In the vast majority of instances, New Mexico is more than safe to swim in from an exotic animal standpoint.

If alligators are seen in New Mexico, they are the product of exotic pet owners and not frolicking about lakes and other natural bodies of water in the area.

That does not mean that there are no other concerns that need to be addressed.

New Mexico swimming safety is about more than the presence of alligators.

Don’t make the mistake of assuming that swimming is safe because there is a reduced presence of alligators.

Recreational water illness is a common issue that often goes neglected until it is too late.

For example, some swimmers have suffered from diarrhea that is caused by a wide range of pathogens that can be found in the waters of New Mexico.

Cryptosporidium (Crypto), escherichia coli O157:H7, giardia and shigella.

The crypto bug is the most common cause of recreational water illness.

That does not mean that you cannot swim but it is something that residents and visitors will need to consider.

Those who wish to contribute to safer waters can take a few key steps in order to stop the spread of these pathogens.

Do not swim when you have diarrhea or have experienced diarrhea within the past two weeks.

Lake and river water should not be swallowed if you can possibly help it.

Children should be washed before and after swimming as well.

If you have a pet that has decided to jump into a river or lake, be sure to wash them and wipe them down, too.


Interesting Alligator Facts In New Mexico

New Mexico may not have alligators to worry about, but there is no shortage of urban legends to pass along.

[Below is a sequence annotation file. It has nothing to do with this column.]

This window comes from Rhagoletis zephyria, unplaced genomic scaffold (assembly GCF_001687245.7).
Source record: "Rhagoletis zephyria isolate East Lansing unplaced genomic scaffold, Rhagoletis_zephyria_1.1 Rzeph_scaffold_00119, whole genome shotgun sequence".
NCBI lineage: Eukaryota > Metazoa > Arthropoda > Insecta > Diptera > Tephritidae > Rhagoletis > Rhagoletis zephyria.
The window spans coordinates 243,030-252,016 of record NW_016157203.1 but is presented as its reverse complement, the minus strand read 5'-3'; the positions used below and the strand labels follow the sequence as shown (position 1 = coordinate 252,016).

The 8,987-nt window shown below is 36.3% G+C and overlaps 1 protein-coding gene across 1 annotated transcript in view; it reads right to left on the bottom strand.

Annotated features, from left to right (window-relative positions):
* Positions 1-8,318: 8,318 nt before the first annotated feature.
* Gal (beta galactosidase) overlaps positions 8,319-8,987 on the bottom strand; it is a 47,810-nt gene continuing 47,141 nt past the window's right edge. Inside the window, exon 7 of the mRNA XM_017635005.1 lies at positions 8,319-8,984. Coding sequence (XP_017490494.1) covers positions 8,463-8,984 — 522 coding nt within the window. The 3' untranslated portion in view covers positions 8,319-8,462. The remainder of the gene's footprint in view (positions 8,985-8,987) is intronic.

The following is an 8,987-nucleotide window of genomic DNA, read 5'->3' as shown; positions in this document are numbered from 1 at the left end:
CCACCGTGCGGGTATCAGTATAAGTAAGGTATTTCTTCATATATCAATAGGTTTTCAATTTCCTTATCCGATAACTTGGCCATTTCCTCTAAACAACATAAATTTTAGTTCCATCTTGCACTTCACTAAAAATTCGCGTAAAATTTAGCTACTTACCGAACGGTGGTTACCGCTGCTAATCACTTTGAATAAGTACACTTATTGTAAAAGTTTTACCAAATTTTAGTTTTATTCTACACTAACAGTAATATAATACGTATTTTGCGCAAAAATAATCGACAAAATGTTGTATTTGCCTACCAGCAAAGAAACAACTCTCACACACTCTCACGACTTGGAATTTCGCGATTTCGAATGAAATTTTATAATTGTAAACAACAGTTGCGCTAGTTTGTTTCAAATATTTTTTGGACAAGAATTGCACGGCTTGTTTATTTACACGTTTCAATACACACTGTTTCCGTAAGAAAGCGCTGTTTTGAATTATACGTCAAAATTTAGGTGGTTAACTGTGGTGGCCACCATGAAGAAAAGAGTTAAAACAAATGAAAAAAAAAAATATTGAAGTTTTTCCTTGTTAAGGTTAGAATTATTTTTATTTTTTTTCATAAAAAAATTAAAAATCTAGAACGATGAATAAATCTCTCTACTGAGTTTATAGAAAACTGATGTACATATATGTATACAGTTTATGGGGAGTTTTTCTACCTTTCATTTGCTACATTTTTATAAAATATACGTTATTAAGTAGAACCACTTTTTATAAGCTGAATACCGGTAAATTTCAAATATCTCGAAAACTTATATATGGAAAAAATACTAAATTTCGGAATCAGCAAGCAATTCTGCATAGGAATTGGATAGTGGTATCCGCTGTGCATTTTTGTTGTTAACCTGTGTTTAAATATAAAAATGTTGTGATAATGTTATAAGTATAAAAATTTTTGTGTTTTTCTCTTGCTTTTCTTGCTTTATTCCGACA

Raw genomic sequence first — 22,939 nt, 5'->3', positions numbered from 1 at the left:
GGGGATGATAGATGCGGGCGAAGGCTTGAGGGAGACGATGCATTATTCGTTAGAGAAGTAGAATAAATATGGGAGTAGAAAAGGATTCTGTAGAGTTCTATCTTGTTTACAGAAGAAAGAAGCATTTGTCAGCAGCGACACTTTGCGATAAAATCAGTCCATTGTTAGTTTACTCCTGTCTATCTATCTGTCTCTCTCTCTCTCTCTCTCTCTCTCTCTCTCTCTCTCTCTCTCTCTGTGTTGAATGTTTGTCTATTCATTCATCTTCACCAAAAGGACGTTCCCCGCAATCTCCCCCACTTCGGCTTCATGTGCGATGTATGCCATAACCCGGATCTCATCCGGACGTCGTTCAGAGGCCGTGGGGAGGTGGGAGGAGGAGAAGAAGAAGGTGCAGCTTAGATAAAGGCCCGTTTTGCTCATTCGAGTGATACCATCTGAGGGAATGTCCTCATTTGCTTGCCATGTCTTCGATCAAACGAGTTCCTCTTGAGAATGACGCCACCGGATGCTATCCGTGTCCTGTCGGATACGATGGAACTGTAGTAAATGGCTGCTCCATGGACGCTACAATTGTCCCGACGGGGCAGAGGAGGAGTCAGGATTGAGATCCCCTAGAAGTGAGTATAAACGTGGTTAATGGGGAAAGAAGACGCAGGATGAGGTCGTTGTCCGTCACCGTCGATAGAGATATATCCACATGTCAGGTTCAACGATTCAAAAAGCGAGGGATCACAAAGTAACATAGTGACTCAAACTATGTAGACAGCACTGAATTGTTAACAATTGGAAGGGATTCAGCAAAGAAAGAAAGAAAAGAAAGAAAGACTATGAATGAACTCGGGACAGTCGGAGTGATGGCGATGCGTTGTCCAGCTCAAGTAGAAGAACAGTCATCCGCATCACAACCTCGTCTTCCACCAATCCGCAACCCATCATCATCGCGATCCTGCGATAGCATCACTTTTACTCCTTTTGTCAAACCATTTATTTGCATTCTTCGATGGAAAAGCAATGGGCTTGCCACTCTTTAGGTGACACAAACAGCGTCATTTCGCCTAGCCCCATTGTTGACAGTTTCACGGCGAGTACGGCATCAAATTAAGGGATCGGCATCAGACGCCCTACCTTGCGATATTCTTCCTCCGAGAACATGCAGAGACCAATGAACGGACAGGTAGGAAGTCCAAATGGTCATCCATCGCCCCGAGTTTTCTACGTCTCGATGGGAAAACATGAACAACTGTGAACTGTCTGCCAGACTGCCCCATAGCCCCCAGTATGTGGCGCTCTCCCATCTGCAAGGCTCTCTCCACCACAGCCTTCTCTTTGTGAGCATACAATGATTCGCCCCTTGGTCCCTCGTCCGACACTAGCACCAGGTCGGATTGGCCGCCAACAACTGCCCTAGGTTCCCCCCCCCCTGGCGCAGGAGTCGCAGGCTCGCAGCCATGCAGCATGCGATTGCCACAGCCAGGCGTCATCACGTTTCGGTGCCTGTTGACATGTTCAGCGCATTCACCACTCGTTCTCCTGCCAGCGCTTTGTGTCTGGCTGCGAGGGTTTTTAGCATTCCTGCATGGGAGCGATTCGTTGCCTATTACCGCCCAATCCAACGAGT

Like any other state, they have a wide range of legendary creatures that may or may not exist.

Since New Mexico is known as the Land of Enchantment, it is easy to see why these tales have been passed down from generation to generation.

The “bottomless lakes” of New Mexico are a particularly compelling point of contention.

Legend has it that the cowboys who once explored the region did their best to find out if the lakes had the bottom.

They would take massive pieces of rope and tie them together, to see if they would be able to reach the bottom.

Other local legends speak of items that mysteriously vanished once they were dropped inside of these bottomless lakes, only to be found later on in the Gulf of Mexico or Carlsbad Caverns.

The currents are said to be strong enough to wash away a swimmer and there are even rumblings of a gigantic turtle monster that stands guard beneath the surface.

These legends have become so prevalent, they have even inspired the name of a popular state park.

Bottomless Lakes State Park is not home to any actual bottomless lakes, to the best of our knowledge.